Published on 2012/12/07

Veterans Remain on the Fringes of Colleges and Universities

In the wake of the announcement of a new memorandum of understanding from the Department of Defense for institutions that want to participate in military tuition assistance, a report was released by NASPA, an association of student affairs administrators, and InsideTrack detailing the lack of understanding most institutions have about their veteran students.

The report found that approximately 68 percent of colleges and universities do not specify the retention and completion statistics for their undergraduate veterans. Moreover, 90 percent of institutions do not know what the first-year retention rate for their veteran students is.

While the data may be behind the times, the majority of institutions do have specialized student services in place for veterans and, according to the report, understand that there is a need for such specialized data collection. This is especially important given that there are nearly two million veterans eligible for military tuition assistance for themselves and their families.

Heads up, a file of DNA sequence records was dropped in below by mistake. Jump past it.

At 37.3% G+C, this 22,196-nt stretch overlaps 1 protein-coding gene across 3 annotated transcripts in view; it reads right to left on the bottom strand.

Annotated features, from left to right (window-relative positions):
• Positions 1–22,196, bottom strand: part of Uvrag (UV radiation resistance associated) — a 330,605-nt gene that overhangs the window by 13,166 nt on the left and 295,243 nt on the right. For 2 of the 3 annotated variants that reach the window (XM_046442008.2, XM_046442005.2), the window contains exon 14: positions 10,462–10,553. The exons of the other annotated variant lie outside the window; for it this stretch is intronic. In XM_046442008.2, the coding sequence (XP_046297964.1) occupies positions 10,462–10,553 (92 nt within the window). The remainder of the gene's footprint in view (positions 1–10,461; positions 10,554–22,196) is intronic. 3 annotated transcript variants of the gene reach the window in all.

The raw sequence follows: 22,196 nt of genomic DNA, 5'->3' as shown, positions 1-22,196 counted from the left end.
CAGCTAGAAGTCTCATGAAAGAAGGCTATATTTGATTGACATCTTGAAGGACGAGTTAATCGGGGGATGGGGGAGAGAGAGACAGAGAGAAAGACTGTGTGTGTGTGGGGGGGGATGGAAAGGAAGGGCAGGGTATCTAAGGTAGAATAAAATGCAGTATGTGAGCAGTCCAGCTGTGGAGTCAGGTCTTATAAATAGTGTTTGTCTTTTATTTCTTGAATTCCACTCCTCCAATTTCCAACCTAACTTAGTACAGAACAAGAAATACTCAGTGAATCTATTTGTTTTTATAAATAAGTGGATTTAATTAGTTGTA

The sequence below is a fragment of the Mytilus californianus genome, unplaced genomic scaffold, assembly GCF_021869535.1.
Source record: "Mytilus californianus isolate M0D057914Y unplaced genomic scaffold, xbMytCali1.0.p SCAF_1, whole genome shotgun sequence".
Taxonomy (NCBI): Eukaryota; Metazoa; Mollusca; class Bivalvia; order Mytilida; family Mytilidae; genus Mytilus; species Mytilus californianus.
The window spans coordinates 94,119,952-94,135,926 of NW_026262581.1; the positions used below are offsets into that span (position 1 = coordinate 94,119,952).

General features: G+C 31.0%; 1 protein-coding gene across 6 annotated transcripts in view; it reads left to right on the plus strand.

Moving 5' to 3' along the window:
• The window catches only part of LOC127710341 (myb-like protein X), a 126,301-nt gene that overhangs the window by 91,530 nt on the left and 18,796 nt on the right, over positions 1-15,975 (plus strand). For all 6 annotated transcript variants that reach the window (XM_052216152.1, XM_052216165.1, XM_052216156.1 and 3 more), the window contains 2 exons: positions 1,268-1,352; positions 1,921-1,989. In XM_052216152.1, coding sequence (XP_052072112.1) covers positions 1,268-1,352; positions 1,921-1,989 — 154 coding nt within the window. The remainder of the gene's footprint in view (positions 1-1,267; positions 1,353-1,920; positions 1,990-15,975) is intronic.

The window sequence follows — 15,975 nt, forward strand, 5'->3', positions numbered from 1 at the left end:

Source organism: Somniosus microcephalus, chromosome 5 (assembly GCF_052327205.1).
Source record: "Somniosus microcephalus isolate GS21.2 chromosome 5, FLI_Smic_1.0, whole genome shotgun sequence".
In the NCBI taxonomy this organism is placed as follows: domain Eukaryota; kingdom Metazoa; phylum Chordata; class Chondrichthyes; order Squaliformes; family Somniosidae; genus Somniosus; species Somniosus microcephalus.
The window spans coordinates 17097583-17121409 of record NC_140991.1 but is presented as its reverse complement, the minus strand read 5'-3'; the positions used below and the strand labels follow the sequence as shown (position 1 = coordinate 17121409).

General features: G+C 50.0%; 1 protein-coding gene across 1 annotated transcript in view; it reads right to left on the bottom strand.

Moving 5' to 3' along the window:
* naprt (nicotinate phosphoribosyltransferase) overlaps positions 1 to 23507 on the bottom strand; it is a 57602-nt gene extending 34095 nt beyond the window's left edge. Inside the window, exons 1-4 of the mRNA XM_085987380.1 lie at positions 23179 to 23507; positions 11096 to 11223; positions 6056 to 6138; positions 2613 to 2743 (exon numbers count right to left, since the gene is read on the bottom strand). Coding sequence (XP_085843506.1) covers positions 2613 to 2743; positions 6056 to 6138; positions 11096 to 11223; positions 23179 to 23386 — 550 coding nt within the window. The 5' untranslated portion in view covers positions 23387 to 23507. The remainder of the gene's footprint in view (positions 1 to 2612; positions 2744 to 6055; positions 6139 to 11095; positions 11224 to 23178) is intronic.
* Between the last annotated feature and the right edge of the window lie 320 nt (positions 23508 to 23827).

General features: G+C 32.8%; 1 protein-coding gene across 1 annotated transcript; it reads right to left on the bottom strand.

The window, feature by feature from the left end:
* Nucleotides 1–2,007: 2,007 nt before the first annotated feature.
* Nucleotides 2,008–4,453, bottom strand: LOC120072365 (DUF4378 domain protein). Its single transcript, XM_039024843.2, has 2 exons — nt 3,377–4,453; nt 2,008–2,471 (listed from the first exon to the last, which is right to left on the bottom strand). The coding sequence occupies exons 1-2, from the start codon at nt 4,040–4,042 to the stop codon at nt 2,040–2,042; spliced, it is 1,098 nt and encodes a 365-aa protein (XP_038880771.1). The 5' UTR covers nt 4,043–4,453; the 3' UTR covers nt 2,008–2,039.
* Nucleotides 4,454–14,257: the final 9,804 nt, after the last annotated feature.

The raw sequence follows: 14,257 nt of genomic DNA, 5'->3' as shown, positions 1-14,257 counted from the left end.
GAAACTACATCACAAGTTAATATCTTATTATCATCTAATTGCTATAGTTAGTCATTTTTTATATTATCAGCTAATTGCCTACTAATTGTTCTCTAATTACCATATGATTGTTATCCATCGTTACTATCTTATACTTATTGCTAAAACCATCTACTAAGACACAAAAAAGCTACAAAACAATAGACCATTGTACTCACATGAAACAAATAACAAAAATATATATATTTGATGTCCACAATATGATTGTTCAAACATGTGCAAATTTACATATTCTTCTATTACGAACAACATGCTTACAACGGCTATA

The full results of the report, which surveyed 275 institutions, is still a few months away from being published as they are still developing a more detailed breakdown of the data.

Steve Gonzalez, the assistant director of the American’s Legion’s economic division, told Paul Fain that it is unsurprising so many institutions are behind the times when it comes to serving and understanding active military and veteran students, given that the last decade has seen a greater increase in student veterans than has been experienced since World War II.

“The schools are playing catch-up,” Gonzalez told Fain. “It’s going to take time.”

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